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GlobalSecurity.org In the News

The Times Herald May 14, 2005

Selfridge survives closings

Base faces small job loss as Pentagon shakes up facilities

By Joseph Deinlein

HARRISON TWP. - Though it will remain open, Macomb County's Selfridge Air National Guard Base could lose 216 military and civilian jobs under a Pentagon plan to consolidate military bases and personnel.

The Base Realignment and Closure list unveiled Friday calls for closing the U.S. Army Garrison-Selfridge, a 300-person unit that handles housing, recreation and family services for the base.

But through several unit and equipment transfers into and out of Selfridge, including 15 planes coming from the Michigan Air National Guard's 110th Fighter Wing in Battle Creek, the base could gain 84 jobs.

Selfridge has 329 active-duty military jobs and 1,308 civilian jobs. Another 3,280 members of the Air Force Reserve and Air National Guard train at the base, according to Peggy Mazzara, chairwoman of Macomb Community Action Committee, a local group that sought to keep the base open.

The Pentagon proposal, expected to save $6.4 million locally and $50 billion nationwide over the next two decades, must be presented to President Bush by September and approved by Congress within 45 days of Bush's OK. The realignments and closings could take several years.

During the first six years, the changes also would lead to the direct loss of 18 jobs in the area near Selfridge and would cost another 34 jobs indirectly, according to a Pentagon report accompanying the list of closings.

Despite the loss at the base, the U.S. Army Tank-Automotive and Armaments Command at the Detroit Arsenal in Warren is poised to gain 647 jobs. The changes at Selfridge and Warren mean a net gain of 431 jobs in Macomb County.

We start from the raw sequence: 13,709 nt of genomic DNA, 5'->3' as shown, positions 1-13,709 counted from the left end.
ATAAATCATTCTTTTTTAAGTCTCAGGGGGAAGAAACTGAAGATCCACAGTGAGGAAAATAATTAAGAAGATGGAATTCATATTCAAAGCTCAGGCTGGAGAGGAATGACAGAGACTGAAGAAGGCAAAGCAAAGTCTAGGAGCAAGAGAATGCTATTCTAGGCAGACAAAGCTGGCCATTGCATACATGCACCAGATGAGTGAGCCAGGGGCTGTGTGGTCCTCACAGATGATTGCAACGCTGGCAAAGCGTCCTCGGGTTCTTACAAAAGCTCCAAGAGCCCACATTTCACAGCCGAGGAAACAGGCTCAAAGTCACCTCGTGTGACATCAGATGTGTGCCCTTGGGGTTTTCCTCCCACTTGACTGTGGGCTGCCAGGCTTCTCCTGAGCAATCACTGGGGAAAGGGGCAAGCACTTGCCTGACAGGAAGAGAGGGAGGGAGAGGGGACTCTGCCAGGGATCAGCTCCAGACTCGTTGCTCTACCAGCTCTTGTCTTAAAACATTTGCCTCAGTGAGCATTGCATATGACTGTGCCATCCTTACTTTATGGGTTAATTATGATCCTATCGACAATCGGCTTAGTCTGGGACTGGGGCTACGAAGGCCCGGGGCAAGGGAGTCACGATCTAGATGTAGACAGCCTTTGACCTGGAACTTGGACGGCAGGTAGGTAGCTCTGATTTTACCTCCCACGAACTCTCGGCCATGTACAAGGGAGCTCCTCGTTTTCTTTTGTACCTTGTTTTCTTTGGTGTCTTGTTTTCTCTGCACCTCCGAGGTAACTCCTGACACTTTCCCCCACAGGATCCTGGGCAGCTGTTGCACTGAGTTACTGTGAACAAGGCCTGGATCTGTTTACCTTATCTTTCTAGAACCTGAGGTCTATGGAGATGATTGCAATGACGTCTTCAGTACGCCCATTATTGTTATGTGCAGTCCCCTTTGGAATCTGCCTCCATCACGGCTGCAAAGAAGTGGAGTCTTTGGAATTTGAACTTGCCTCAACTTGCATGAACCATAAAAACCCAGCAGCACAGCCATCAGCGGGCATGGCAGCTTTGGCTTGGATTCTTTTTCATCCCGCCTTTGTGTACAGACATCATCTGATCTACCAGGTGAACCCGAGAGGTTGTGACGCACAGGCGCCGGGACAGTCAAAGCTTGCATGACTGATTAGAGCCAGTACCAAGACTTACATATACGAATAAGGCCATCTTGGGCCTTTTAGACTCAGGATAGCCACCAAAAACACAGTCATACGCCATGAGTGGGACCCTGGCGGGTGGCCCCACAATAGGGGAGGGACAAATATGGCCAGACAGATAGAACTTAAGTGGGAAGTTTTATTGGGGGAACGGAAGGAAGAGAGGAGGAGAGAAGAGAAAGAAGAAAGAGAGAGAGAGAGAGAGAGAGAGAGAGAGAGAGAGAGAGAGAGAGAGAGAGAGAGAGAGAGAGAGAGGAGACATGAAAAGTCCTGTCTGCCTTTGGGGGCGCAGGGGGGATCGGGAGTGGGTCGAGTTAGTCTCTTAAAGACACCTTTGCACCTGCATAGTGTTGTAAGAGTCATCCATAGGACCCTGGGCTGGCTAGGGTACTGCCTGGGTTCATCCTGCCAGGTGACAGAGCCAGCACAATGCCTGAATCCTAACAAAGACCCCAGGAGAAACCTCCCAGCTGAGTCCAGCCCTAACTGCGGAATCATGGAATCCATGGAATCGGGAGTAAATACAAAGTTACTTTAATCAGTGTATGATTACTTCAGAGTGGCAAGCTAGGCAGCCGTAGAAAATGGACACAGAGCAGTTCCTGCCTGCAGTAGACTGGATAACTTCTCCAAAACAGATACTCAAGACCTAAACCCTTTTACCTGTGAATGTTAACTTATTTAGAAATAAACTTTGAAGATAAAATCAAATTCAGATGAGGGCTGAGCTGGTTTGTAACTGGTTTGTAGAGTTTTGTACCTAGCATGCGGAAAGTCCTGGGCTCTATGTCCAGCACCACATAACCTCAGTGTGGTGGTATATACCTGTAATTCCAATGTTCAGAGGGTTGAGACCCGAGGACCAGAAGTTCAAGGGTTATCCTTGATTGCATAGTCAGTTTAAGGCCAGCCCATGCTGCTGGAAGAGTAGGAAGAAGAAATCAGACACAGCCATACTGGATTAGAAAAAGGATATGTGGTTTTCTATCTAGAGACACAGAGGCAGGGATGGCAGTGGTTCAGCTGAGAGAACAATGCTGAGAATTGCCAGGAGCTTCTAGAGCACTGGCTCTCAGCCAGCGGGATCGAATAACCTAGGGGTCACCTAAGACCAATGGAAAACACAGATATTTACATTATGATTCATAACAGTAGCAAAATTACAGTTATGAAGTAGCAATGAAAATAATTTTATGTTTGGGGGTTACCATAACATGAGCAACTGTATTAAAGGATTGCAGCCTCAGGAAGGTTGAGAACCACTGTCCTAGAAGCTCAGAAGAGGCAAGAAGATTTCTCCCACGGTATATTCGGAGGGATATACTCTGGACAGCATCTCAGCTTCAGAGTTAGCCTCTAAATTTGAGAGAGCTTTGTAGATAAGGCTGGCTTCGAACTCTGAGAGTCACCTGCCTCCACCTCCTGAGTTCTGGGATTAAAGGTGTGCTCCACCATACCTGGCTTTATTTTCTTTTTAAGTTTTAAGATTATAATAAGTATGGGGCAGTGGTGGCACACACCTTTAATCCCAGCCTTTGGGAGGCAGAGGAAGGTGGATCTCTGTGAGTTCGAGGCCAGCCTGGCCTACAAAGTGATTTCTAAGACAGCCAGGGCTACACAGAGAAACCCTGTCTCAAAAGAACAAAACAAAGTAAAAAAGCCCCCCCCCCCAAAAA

U.S. Rep. Candice Miller, R-Harrison Township, whose husband, Donald, used to be base commander at Selfridge, called the overall effect positive for the county since many communities nationwide stand to lose thousands of jobs under the plan.

"Some communities are having devastating news today," Miller said during a Friday news conference outside the base's main gate. "We, fortunately, are not one of those."


Aside from the Army garrison, Selfridge is proposed to lose the U.S. Air Force Reserve's 927th Air Refueling Wing to MacDill Air Force Base in Tampa, Fla.

But the Air National Guard's 127th Wing at Selfridge is proposed to take over the 927th's eight KC-135 air-refueling tankers, plus four other tankers from Beale Air Force Base in California.

The plan also calls for the 127th to retire 15 F-16 fighters and eight C-130E cargo planes. In addition, Battle Creek's 110th Fighter Wing's 15 A-10 Thunderbolt aircraft could be transferred from the W.K. Kellogg Airport Air Guard Station to Selfridge. There are 318 jobs connected to the 110th in Battle Creek, but it is not clear how many of those would be transferred to Selfridge.

The exact number of jobs gained or lost from the other transfers also is unclear.

The Pentagon said it would streamline its operations at Selfridge by making the recommended changes there, the report said.

"Reorganizing the flying operations under one component will maximize operational effectiveness," the report said.

Defense policy expert John Pike, director of GlobalSecurity.org, said the Air Force's goal is to save money by consolidating operations on fewer large bases.

"They have really moved around the heavy furniture," Pike said.


U.S. Sen. Carl Levin of Detroit, the top Democrat on the Senate Armed Services Committee, withheld judgment on whether he would object to any job cuts at Michigan military bases.

"I will be carefully reviewing the analysis and the military rationale behind the Department of Defense recommendations," Levin said.

A task force assembled by Gov. Jennifer Granholm will meet Monday to try to understand why the Pentagon is choosing to close the Selfridge Army facility and how to challenge that decision, said John Burchett, director of Granholm's Washington office.

"We will have opportunities in the next months to make our case," Burchett said.

Democratic U.S. Sen. Debbie Stabenow of Lansing said she would prefer the A-10s stay in Battle Creek because they are important to the city's economy.

Stabenow also said she had doubts about the Pentagon's recommendation to close the Army garrison at Selfridge.

"I'll be asking tough questions about that," Stabenow said. "On the positive side, Selfridge remains open."

Copyright 2005, The Times Herald